Porter’s recounting of conversations the two had (complete with a gravelly voiced Dr. John impression sprinkled generously with “motherfuckers”) is hugely entertaining on its own. And Porter said that Dr. John had his own vocabulary, slightly twisted words to describe things: “Engliterra” for England, and “textile massages” for text messages. And “Micky” was Mick Jagger.
When Porter and Dr. John first met backstage at a club in the San Francisco Bay area, the former expressed his admiration for “When the Battle is Over.” Dr. John promptly gave a whole history lesson of the tune, expressing his dismay that the versions that had been cut to date by other artists strayed from his original lyrics.
“He told me ‘I wrote the fucking words. Why don’t they sing the right fucking words?’” Porter says. “And then he said ‘Let’s you and I cut it right!’ and he called Wardell immediately."
The other material on Tick Tock Tick runs the gamut from hard R&B (the title track, “I Can Do By Bad Myself,” “Treadin’ Water”), string-laden ballads (“Why Do We Get Blue?” “Don’t Go to Strangers”), gospel (“When the Battle is Over,” “Everything’s Gonna Be Alright”), and dance floor funk (“Tear It Up”). There are also covers of Bob Dylan’s “Make You Feel My Love” and Ike Turner’s “I’m Blue (Shoo Be Do).” Porter himself wrote five of the 11 tracks.
Will Porter was born in West Virginia, and grew up with a mother who raised him on classic R&B, blues, gospel, and especially jazz. He later discovered folk music on his own, the diversity of music reflecting his own racial and ethnic makeup.
“I have peculiar DNA with some slave blood and Iberian Peninsula [origins], so I looked different from the rest of my family,” Porter recalls. “For 40 years, I thought I was mixed race, but it doesn’t turn out to be that simple. My father has some American Indian and [ancestors] from Togo, Africa as well. It’s a real West Virginia story!”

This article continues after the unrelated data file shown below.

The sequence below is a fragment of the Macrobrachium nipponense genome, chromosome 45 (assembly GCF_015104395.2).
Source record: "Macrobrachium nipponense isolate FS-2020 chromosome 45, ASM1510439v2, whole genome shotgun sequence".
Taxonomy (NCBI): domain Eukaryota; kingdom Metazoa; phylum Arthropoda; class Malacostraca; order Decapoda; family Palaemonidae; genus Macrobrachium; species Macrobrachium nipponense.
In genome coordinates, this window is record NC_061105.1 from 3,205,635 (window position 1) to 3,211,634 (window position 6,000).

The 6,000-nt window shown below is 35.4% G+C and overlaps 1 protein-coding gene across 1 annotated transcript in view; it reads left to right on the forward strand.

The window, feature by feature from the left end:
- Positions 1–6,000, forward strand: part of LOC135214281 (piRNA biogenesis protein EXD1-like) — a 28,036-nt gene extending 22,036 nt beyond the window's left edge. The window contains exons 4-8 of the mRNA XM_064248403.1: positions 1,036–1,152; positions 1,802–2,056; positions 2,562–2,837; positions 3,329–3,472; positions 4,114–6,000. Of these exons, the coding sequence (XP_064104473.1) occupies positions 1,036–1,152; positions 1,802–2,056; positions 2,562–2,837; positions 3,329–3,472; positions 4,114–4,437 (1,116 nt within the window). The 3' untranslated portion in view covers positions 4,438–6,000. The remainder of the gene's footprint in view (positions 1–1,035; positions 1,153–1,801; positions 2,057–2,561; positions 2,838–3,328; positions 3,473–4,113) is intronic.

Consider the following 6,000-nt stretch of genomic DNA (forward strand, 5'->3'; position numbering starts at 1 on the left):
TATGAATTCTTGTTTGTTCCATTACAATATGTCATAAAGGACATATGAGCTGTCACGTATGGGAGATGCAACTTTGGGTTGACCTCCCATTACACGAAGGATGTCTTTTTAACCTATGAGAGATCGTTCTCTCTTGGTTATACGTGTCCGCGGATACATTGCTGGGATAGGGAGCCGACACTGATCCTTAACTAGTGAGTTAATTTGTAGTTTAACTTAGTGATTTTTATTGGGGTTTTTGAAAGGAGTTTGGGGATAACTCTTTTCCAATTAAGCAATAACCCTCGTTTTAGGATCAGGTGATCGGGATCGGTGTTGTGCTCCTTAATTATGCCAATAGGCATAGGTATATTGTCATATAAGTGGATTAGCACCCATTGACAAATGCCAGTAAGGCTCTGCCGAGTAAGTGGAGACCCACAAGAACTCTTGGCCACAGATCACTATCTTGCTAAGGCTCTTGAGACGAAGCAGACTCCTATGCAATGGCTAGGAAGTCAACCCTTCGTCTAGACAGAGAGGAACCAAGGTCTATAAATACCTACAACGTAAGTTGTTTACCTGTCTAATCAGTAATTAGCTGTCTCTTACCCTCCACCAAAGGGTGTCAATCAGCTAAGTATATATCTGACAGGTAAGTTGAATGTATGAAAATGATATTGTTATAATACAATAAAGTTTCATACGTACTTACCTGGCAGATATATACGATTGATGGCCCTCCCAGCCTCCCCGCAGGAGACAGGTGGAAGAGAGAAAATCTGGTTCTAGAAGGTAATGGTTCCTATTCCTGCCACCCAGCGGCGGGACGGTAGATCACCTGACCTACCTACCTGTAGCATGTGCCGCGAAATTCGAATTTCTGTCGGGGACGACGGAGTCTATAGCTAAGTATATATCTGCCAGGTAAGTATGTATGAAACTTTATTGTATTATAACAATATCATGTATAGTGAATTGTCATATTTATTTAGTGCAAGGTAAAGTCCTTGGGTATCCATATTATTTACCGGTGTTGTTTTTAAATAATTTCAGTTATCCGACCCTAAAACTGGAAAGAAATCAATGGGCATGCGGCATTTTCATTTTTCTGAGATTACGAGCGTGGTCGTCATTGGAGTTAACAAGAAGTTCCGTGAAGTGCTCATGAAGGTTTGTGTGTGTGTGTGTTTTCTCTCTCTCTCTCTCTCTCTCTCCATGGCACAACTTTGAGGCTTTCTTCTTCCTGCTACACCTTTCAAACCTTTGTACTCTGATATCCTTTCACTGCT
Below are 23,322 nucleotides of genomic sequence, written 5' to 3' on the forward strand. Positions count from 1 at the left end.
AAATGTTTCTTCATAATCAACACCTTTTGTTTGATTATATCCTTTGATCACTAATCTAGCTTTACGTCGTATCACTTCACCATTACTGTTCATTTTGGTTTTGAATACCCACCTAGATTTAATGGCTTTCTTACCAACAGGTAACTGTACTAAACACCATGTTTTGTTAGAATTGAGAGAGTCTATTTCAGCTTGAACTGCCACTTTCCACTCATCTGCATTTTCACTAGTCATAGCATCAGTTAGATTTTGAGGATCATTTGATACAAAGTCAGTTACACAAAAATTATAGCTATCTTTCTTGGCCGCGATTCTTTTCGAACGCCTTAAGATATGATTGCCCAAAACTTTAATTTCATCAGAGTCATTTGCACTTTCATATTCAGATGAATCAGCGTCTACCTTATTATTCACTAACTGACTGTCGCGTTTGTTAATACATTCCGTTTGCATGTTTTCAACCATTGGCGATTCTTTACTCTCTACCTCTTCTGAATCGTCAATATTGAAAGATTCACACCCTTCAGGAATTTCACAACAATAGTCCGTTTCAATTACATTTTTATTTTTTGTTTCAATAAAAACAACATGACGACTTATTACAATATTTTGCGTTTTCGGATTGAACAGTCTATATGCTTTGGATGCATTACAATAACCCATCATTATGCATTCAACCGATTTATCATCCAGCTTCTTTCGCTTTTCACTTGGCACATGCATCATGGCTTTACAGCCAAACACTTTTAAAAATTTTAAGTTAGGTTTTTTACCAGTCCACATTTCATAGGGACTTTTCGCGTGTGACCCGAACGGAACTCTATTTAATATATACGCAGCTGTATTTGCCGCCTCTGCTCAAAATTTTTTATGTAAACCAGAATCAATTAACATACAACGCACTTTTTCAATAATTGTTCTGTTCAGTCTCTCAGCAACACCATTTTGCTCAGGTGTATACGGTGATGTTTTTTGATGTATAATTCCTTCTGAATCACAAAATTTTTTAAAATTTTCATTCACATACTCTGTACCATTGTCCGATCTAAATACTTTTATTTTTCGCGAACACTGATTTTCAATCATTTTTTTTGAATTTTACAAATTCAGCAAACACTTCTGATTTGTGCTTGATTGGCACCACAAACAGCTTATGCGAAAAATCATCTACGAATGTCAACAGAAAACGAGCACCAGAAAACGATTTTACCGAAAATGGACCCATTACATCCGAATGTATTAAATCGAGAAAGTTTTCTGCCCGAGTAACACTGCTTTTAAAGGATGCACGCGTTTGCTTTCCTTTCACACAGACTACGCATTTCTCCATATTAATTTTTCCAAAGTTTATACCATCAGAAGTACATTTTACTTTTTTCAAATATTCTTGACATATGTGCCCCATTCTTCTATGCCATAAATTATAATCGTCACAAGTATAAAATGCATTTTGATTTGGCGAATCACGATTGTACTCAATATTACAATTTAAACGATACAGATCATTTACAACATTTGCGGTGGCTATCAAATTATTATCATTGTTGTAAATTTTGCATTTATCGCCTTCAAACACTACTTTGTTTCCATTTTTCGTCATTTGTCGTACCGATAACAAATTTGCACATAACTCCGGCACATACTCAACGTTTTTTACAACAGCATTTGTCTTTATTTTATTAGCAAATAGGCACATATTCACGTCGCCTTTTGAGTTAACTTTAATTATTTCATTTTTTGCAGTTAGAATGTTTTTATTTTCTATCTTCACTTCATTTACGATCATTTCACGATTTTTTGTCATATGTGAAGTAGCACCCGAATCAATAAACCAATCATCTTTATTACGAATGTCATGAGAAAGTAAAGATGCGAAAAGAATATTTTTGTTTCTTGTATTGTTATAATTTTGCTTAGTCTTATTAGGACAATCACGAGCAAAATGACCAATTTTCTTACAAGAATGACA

At the age of 17, Porter left for New York’s Greenwich Village to pursue a singing career with his then 19-year-old wife performing folk, gospel, and blues. After a personal and professional break-up, he landed in San Francisco and gigged steadily. Porter then did stints as both opening act and musical director/bandleader for classic soul performers like Mary Wells, Percy Sledge, the Shirelles, and Billy Preston. It was while with the latter that he met Quezergue, who then produced Porter’s debut record, 2003’s Happy.
Looking ahead, Porter hopes that 2021 will bring some live festival dates in Europe, and perhaps some new recording opportunities. As for what he’s been doing over the Pandemic Year, Porter says he’s been writing a bit, but also brings up a very, very common theme.
“We all thought this would last a couple of months, so it was like ‘Why yes, let’s have potato salad five times a day!’ And ‘Yes, let’s have this loaf of bread after this cake!’ So I ate, man – I gained 19 pounds!” Porter laughs. “I’m just now starting to reverse the trend!”
For more information on Will Porter, visit WillPorter.com